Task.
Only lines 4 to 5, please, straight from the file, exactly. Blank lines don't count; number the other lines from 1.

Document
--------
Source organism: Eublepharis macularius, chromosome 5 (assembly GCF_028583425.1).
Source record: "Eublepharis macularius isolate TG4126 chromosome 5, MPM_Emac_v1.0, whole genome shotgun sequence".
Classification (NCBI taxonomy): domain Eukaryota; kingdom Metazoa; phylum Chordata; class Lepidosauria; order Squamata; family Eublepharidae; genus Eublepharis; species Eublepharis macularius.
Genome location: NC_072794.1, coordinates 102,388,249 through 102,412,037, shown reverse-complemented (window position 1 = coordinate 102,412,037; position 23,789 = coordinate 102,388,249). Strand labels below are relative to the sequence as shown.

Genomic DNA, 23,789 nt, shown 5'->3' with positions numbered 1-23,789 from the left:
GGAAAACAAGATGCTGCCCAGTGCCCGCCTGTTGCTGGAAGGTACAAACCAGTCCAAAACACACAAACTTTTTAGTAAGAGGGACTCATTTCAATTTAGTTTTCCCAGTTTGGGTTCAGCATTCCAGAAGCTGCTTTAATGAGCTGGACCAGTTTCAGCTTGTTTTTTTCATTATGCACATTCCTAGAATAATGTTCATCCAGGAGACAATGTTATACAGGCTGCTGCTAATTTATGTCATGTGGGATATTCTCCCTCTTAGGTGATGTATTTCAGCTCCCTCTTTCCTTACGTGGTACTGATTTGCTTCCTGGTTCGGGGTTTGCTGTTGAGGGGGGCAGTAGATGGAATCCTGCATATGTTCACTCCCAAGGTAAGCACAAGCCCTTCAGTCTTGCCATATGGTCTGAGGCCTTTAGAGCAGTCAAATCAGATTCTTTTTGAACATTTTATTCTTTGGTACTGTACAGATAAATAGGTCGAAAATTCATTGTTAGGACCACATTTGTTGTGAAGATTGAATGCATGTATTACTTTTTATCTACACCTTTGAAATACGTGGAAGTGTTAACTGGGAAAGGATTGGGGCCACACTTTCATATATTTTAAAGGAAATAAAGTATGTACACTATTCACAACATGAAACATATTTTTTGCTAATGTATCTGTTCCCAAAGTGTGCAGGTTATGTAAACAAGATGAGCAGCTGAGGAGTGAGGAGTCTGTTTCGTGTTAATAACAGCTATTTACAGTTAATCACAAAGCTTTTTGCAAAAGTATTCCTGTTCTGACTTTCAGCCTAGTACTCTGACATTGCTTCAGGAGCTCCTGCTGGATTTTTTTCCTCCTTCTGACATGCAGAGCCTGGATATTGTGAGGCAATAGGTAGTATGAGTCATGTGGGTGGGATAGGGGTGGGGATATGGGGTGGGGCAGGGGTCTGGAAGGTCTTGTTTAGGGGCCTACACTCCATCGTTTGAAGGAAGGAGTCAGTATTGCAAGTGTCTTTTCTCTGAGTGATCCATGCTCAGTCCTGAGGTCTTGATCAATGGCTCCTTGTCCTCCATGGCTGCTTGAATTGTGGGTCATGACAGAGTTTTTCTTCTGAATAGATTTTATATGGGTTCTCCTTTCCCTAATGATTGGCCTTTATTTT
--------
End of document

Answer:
Genome location: NC_072794.1, coordinates 102,388,249 through 102,412,037, shown reverse-complemented (window position 1 = coordinate 102,412,037; position 23,789 = coordinate 102,388,249). Strand labels below are relative to the sequence as shown.

Genomic DNA, 23,789 nt, shown 5'->3' with positions numbered 1-23,789 from the left: